“I’m a pragmatist,” says head Adrian Floyd. “When I arrived in 2015, many good senior schools were already relying on pre-tests rather than on essays on the Battle of Hastings as of old. There’s good stuff in Common Entrance, good skills and good knowledge, so we consulted 20 senior schools about what worked best for them and how we could develop our curriculum to meet their requirements.”

In response, The Hawthorns has introduced the ‘Compass’ curriculum, distinguished by its regular ‘inquiry lesson’, addressing philosophy and current affairs, and an independent project – “rather like a ‘baby EPQ’” – where students research a theoretical question and are given a mentor to investigate their hypothesis. To ensure the freedom given to prep schools is not squandered, St Paul’s are issuing syllabus advice for each subject, broadly in line with Common Entrance. “We trust our prep schools to follow our guidelines, and will gently monitor the progress of boys who hold Year 9 offers to St Paul’s,” says Professor Bailey.

In London, the withdrawal from 13+ Common Entrance can also be seen as a reflection of the fact that some leading senior day schools – such as Latymer Upper School in Hammersmith and Highgate School in north London – now have their main secondary-school entrance point in Year 7, reflecting the fact they draw their intake from both state primary schools and all-girls’ prep schools, which end in Year 6. This shift in emphasis, however, is not envisaged at St Paul’s.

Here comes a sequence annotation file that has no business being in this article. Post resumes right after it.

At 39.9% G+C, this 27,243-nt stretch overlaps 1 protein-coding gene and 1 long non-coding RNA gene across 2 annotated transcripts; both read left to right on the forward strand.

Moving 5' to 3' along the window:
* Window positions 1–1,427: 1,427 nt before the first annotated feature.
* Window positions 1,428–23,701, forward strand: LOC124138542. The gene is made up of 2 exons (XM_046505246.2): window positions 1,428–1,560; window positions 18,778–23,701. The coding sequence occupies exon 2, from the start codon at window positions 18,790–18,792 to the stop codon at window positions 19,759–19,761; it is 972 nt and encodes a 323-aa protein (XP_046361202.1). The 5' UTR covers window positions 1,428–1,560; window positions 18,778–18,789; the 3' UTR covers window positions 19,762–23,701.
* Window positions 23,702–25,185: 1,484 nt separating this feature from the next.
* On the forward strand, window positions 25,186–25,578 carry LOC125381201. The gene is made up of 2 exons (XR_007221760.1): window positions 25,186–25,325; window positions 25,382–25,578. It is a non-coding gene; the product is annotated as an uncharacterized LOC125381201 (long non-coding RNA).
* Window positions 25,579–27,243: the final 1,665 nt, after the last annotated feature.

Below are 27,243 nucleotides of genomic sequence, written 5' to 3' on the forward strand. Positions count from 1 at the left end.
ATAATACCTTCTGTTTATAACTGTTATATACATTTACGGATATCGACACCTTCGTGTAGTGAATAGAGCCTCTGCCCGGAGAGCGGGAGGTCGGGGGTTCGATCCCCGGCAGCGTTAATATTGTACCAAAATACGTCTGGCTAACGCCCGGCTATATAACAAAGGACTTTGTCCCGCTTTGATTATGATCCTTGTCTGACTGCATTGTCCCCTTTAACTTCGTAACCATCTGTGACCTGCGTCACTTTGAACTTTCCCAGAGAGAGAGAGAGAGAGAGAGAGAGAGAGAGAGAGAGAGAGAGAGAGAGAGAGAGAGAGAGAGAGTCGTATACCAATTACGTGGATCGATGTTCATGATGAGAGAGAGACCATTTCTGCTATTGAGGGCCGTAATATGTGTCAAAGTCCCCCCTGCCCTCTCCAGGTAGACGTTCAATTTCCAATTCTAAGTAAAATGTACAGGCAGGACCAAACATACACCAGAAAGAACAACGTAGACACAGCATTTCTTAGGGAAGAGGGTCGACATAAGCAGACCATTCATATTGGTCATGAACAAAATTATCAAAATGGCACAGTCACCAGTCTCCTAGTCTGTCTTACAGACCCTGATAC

“We believe in the five-year educational model,” says Professor Bailey. “We value the large influx of bright older boys we draw from across London in Year 9 and will work to maintain the size of this intake.” Here, scholarship exams will still be sat in Year 8.

While many schools will welcome the new freedom, the abandonment of 13+ Common Entrance is not seen by all as an unalloyed joy. For these naysayers, their chief concern is for the ‘late developer’, i.e. the pupil who has yet to blossom at the age of 10 or 11.

admissions process
St Paul’s boys playing cricket

“Even though this move is intended to remove stress, ironically, I feel that sitting an interview which will determine the next eight years of your life aged 10 is tough,” says Simon Barber, headmaster of Ludgrove School, a family-owned prep school that sends a high percentage of its pupils on to Eton, Harrow, Winchester and Radley.

Senior schools, of course, are well aware of this issue, and in recognition of how much children can change between Years 6 and 8, this year Wellington College only offered 70 percent of the places available through its pre-test, putting other applicants on a waiting list to be re-interviewed in the spring of Year 7. At this stage, their prep school will be required to send an updated report.

Simon Barber, however, feels it’s not only the late developer who loses out in the abandonment of CE; he believes its loss will be experienced by most of his pupils.

“There has to be an academic focus in Year 8, whatever you call it. The boys want to feel good about their academic achievement. They’ve worked hard and done well. That should be rewarded. They want a pat on the back.”

Dr Lisa Freedman –  Founder and Director At The School Gates – attheschoolgates.co.uk